A South American theater troupe revisits an anti-establishment play and generates some new drama in the latest political allegory by Alarcón (Lost City Radio, 2007).
As in Lost City Radio, this novel is concerned with the aftereffects of revolution and the surprising ways revolutionary rhetoric endures. Set in an unnamed Andean country, the story centers on Nelson, an aspiring actor who lands a role with Diciembre, a theater company that’s dusting off its best-known work, “The Idiot President,” for a revival. As the play’s title suggests, Diciembre’s work wasn’t subtle, but it was a touchstone 25 years previously, and its author, Henry, did time in a notoriously harsh prison for it. Henry and his colleague Patalarga take on Nelson for the tour, and though the three have an easy rapport, we know early something has gone wrong: The narrator is a reporter who’s quoting everybody involved except Nelson. Alarcón’s decision to frame the story as a superlong magazine story has its downsides: The novel has a tonal flatness that makes the story feel lighter than intended. But the outsider-looking-in perspective gives the narration both a sense of omniscience and intimacy, since the reporter knew the players. As the tour goes off the rails, Alarcón explores the idea of how imitation creates reality: The play's restaging revives old revolutionary feelings; Nelson obsesses over his role with the woman he left behind; and he falls into the orbit of a family who's bullied him to pretend to be a long-lost relative. In time, Nelson unwittingly becomes the target of a number of men, an absurd scenario that's shot through with tragedy. Mind who you pretend to be, Alarcón suggests; the story you tell can be a surprisingly potent one. That's true with this book, too.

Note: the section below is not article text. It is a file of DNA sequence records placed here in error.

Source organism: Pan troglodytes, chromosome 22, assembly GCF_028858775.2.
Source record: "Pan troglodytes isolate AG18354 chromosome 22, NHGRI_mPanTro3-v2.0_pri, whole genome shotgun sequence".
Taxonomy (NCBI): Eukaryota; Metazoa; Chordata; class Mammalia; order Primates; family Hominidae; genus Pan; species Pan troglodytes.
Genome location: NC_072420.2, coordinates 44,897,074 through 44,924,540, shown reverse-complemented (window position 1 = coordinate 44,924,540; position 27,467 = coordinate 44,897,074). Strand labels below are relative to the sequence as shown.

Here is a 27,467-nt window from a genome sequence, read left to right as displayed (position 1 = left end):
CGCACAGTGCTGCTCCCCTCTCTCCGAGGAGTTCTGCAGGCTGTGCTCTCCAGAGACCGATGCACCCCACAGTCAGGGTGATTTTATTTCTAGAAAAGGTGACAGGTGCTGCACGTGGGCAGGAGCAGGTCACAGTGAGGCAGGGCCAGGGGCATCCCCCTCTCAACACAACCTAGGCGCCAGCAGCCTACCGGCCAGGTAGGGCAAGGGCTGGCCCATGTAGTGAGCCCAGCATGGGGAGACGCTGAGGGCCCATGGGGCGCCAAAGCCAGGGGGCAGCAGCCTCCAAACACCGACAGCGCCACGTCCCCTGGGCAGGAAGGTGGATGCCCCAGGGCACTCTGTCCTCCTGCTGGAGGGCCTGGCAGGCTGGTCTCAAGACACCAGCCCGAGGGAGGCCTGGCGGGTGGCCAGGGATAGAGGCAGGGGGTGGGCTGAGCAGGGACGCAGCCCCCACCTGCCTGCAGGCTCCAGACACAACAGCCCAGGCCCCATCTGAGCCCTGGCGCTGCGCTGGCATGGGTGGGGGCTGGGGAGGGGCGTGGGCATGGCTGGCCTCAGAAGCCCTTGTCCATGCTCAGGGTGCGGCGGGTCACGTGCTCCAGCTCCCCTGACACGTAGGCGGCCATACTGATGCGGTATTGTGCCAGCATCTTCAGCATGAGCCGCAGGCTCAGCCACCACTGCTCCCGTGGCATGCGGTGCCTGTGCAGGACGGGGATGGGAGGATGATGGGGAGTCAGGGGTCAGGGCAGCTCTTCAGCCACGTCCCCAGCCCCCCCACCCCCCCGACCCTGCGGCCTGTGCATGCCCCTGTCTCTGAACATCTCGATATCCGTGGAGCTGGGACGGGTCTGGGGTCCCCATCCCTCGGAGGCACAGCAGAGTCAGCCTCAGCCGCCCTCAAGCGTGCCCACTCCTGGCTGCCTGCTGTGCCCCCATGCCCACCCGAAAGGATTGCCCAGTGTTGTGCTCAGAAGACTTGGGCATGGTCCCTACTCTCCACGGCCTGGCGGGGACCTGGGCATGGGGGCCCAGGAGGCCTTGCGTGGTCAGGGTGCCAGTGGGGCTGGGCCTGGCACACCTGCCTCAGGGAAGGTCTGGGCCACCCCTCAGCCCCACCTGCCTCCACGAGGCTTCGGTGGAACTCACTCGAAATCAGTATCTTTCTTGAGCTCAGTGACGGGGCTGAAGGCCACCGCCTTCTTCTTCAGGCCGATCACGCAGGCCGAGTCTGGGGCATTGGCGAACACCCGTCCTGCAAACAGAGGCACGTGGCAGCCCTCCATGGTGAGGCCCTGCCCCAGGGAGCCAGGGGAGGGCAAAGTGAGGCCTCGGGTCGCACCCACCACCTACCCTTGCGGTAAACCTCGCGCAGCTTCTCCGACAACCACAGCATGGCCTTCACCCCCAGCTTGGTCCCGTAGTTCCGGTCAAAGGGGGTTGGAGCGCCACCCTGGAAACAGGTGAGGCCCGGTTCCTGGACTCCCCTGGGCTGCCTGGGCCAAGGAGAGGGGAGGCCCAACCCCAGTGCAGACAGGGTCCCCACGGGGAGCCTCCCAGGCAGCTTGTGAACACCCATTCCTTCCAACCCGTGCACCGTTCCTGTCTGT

Though the book is low on lyricism, Alarcón successfully merges themes of art, love and politics.